Humboldt-Universität zu Berlin

Horticultural Sciences


Mono-bachelor, Bachelor of Science (B. Sc.)

Where relevant, please also refer to the Agricultural and Horticultural Sciences combined bachelor program and the ‘Bachelor’s and master’s courses’ FAQ.

Length of study

Standard time for completing course 6 semesters

Start of study

Winter and summer semester, numerus clausus

Course structure

In total 180 credit points (CP*) are required

Mandatory Modules: 132 CP (including bachelor’s thesis)
Mandatory Elective Modules: 36 CP
General Elective Modules: 12 CP

*One credit point (CP) equals a workload of 25 - 30 hours for preparation, follow-up and attendance at classes.

Prerequisites for study

General or restricted entrance standard - or access without university entrance standard (Abitur) - in accordance with section 11 of the Berlin Higher Education Act.

Course objective

The Bachelor of Science is the first professional university degree in the Horticultural Sciences course. Upon successful completion of the course, students will possess a basic working knowledge of the subject and will have gained practice-oriented expertise from the fields of horticultural sciences, agricultural economics and social sciences. Students will also have an interdisciplinary perspective on the connections and cycles of horticultural production, the methodological and social skills to make flexible use of their knowledge in professional practice, and the foundations for gaining a second professional qualification.

Why study Horticultural Sciences at HU?

As opposed to agriculture, horticulture may have nothing to do with earth and the ground. Production takes place in technical installations such as greenhouses. Plants thrive in substrates that stimulate growth and receive water and nutrients by industrial means. Liquid manure is outdated, pests cannot penetrate the closed circuits. The approach is technologically-oriented, almost high tech. Production on existing cultivated land must be optimised to achieve maximum yields without harming the environment. At the same time, many universities are researching how to increase the nutrient content in plants and fruit - for example, by establishing fungal cultures at the roots. Efficiency in the greenhouse must increase. This could be vital in the future, as the global population is growing and we must generate increasingly high yields on an increasingly small area.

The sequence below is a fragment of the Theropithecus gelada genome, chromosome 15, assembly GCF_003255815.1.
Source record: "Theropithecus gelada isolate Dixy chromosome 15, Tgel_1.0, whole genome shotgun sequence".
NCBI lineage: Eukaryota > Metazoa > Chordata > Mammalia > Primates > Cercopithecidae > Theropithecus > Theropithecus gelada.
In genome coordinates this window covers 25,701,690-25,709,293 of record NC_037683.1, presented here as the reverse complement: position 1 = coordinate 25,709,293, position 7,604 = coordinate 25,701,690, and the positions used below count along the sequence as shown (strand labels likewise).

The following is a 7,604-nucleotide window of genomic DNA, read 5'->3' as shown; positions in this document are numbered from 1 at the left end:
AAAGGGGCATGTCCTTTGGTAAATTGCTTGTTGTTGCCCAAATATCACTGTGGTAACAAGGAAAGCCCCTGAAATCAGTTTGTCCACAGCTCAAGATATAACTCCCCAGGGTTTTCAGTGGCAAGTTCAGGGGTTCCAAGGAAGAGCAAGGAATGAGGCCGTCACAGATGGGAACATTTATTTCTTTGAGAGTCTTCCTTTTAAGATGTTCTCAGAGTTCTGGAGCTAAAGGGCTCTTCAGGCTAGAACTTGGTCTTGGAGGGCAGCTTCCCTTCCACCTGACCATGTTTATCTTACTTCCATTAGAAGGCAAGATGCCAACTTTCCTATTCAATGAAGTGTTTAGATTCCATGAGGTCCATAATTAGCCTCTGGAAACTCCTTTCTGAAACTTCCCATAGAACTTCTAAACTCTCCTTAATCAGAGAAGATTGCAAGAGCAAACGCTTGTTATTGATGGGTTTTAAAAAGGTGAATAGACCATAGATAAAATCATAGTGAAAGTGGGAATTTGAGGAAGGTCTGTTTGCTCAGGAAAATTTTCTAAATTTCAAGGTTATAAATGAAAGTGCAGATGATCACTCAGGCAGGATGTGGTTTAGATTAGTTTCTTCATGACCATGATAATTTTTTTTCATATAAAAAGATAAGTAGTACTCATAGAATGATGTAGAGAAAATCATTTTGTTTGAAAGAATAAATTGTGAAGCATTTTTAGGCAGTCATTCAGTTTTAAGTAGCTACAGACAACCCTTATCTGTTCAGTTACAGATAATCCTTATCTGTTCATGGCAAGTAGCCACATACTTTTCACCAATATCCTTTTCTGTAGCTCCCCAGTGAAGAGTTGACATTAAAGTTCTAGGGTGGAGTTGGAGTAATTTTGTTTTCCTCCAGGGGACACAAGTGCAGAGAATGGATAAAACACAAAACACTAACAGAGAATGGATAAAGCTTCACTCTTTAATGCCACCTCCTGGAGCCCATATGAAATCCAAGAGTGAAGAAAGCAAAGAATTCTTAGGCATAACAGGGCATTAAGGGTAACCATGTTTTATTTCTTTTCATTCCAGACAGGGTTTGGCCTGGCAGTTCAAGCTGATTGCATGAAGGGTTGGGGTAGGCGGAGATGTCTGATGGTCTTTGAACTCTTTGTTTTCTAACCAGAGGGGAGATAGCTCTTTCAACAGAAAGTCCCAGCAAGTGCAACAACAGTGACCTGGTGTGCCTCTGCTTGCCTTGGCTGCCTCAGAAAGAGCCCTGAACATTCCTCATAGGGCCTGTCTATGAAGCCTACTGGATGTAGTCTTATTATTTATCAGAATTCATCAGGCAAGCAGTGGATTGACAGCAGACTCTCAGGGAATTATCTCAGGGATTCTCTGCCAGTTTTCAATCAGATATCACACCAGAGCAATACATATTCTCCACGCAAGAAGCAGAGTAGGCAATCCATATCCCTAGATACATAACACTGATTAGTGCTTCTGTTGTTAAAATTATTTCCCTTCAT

HU introduced the two-stage programme ending with the Bachelor of Science and Master of Science degrees in 2000. It has been accredited and re-accredited. This is a modular course of study, offering students a high level of flexibility and mobility. The way the subject areas are equipped and the many opportunities to work at departments within Humboldt-Universität zu Berlin and at experimental and research facilities supports the successful combination of theory and practice. We have agreements with more than 40 partner universities abroad. The master’s programme is primarily offered in English. Several international courses with other universities represent new forms of education and partnership. This also includes the Horticulture Science international master’s course, offered jointly with universities in Munich, Vienna and Bologna. The close connection with other specialised disciplines in the German capital is also unique. The 1,600-student institute is a member of Agrosnet, the Eastern German agricultural sciences association, as well as the European and global agriculture faculty federations (ICA and GCHERA). The institute is currently working together with agricultural faculties in Rostock and Halle to implement the ‘AgrosNet’ collaborative project ( The aim of this association is to combine the strengths of individual locations for the benefit of students. Students can gain from this pooling of research and teaching resources, since the master’s and doctoral teaching modules at all three locations have been combined into one module pool. The students matriculate at their home university, but the timetable is compiled from the programs of all three universities. This is made possible by a ‘virtual campus’ and modern means of communication: distance-learning courses and video conferences, lectures on DVD, supplemented by two-week block modules, which form part of the final grade together with the examination and points awarded. The professors also offer regular chats.